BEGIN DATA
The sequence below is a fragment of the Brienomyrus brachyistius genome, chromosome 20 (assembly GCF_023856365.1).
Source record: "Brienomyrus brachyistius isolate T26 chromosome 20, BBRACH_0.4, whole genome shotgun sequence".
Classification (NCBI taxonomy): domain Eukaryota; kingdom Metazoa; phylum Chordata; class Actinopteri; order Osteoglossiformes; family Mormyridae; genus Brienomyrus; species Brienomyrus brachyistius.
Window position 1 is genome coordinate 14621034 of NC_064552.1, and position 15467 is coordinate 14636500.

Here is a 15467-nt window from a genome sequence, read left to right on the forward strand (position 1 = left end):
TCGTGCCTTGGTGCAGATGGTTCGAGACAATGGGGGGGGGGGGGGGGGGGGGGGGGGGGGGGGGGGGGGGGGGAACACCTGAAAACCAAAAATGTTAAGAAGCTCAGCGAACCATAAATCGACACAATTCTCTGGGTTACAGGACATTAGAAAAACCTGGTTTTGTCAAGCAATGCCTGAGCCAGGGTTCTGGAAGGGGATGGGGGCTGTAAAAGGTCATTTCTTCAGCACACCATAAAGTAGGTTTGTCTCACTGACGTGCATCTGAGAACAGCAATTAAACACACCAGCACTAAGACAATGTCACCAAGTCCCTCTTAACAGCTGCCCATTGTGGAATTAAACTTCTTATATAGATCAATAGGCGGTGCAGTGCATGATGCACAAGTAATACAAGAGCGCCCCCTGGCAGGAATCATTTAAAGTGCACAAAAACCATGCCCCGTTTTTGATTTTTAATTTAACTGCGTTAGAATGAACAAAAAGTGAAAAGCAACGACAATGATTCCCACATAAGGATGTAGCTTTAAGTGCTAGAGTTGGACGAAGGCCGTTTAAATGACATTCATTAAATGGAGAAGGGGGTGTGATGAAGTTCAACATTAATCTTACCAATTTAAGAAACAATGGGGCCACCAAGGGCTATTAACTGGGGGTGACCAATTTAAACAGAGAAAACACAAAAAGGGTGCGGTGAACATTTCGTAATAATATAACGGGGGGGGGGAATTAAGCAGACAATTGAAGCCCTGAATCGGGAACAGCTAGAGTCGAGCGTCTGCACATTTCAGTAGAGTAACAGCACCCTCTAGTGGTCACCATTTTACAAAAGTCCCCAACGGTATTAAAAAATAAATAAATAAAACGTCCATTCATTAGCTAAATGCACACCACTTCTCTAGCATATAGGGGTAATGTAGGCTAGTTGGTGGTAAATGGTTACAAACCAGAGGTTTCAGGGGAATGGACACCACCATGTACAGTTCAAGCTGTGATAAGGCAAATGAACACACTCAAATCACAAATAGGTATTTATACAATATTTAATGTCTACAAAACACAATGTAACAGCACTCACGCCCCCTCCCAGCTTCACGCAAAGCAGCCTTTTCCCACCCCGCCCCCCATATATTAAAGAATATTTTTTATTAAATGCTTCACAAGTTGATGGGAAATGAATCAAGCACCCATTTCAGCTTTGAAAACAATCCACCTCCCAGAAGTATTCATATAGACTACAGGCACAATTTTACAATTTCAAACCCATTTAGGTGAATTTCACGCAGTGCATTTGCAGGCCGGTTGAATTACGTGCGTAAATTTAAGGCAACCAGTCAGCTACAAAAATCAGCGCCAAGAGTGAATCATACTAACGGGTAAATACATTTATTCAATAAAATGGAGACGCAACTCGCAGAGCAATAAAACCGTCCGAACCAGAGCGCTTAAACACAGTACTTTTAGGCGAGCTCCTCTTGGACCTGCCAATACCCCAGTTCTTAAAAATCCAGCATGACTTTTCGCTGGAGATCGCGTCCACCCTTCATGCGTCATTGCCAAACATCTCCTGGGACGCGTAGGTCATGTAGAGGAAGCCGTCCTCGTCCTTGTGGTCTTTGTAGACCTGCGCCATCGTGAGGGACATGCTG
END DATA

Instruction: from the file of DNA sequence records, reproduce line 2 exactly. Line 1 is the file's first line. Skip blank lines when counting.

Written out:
Source record: "Brienomyrus brachyistius isolate T26 chromosome 20, BBRACH_0.4, whole genome shotgun sequence".